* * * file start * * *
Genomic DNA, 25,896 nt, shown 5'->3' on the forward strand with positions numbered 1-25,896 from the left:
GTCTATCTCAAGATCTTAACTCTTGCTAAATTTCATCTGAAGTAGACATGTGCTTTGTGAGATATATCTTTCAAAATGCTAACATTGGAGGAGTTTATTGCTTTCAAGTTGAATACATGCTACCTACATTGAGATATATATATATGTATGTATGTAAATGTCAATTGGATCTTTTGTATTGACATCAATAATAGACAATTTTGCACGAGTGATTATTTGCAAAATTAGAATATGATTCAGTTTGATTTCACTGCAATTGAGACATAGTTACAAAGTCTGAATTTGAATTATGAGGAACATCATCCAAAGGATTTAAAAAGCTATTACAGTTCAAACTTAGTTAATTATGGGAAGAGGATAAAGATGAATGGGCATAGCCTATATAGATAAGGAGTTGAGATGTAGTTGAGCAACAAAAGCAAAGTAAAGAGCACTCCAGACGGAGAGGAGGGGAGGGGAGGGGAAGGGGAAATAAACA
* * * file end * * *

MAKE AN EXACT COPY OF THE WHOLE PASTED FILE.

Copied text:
Genomic DNA, 25,896 nt, shown 5'->3' on the forward strand with positions numbered 1-25,896 from the left:
GTCTATCTCAAGATCTTAACTCTTGCTAAATTTCATCTGAAGTAGACATGTGCTTTGTGAGATATATCTTTCAAAATGCTAACATTGGAGGAGTTTATTGCTTTCAAGTTGAATACATGCTACCTACATTGAGATATATATATATGTATGTATGTAAATGTCAATTGGATCTTTTGTATTGACATCAATAATAGACAATTTTGCACGAGTGATTATTTGCAAAATTAGAATATGATTCAGTTTGATTTCACTGCAATTGAGACATAGTTACAAAGTCTGAATTTGAATTATGAGGAACATCATCCAAAGGATTTAAAAAGCTATTACAGTTCAAACTTAGTTAATTATGGGAAGAGGATAAAGATGAATGGGCATAGCCTATATAGATAAGGAGTTGAGATGTAGTTGAGCAACAAAAGCAAAGTAAAGAGCACTCCAGACGGAGAGGAGGGGAGGGGAGGGGAAGGGGAAATAAACA